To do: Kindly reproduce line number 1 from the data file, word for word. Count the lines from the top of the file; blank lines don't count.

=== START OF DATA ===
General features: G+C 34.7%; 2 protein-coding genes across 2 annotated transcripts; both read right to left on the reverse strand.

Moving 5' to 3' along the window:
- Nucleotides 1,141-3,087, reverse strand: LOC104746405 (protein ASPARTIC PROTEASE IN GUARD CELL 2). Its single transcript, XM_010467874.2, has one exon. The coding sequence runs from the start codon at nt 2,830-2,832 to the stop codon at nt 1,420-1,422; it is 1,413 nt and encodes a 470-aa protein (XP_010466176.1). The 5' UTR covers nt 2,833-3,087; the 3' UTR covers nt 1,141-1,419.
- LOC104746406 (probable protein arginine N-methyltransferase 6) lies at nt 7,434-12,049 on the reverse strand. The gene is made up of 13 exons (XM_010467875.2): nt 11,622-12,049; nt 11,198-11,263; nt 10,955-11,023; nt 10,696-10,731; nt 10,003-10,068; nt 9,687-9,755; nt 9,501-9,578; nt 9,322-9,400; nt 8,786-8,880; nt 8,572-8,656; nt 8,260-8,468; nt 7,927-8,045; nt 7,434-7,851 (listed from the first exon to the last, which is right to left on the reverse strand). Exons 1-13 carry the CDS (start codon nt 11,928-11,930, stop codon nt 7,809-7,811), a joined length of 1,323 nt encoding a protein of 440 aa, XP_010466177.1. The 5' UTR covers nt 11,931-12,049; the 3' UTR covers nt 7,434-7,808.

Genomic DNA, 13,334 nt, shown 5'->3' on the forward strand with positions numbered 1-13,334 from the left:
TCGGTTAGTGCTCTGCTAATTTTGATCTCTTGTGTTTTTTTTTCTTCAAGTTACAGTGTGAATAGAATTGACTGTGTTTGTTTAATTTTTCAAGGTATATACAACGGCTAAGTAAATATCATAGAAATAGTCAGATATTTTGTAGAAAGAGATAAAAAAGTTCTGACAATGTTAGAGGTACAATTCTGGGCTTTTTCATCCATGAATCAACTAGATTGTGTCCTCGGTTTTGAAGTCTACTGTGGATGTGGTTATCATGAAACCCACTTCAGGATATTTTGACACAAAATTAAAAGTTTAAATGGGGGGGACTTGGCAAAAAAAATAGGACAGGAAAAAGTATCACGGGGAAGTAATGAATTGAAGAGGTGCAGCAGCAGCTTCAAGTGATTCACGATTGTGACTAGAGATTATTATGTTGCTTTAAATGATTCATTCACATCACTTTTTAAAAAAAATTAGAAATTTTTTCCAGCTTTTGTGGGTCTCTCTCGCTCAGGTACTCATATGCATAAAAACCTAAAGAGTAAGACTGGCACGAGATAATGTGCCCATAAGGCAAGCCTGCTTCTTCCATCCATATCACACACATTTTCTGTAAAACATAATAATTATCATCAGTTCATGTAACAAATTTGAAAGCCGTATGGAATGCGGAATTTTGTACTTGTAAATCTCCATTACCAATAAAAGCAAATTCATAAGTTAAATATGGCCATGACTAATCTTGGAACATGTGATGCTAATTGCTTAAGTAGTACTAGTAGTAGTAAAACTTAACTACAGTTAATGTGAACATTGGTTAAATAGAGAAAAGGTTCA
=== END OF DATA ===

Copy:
General features: G+C 34.7%; 2 protein-coding genes across 2 annotated transcripts; both read right to left on the reverse strand.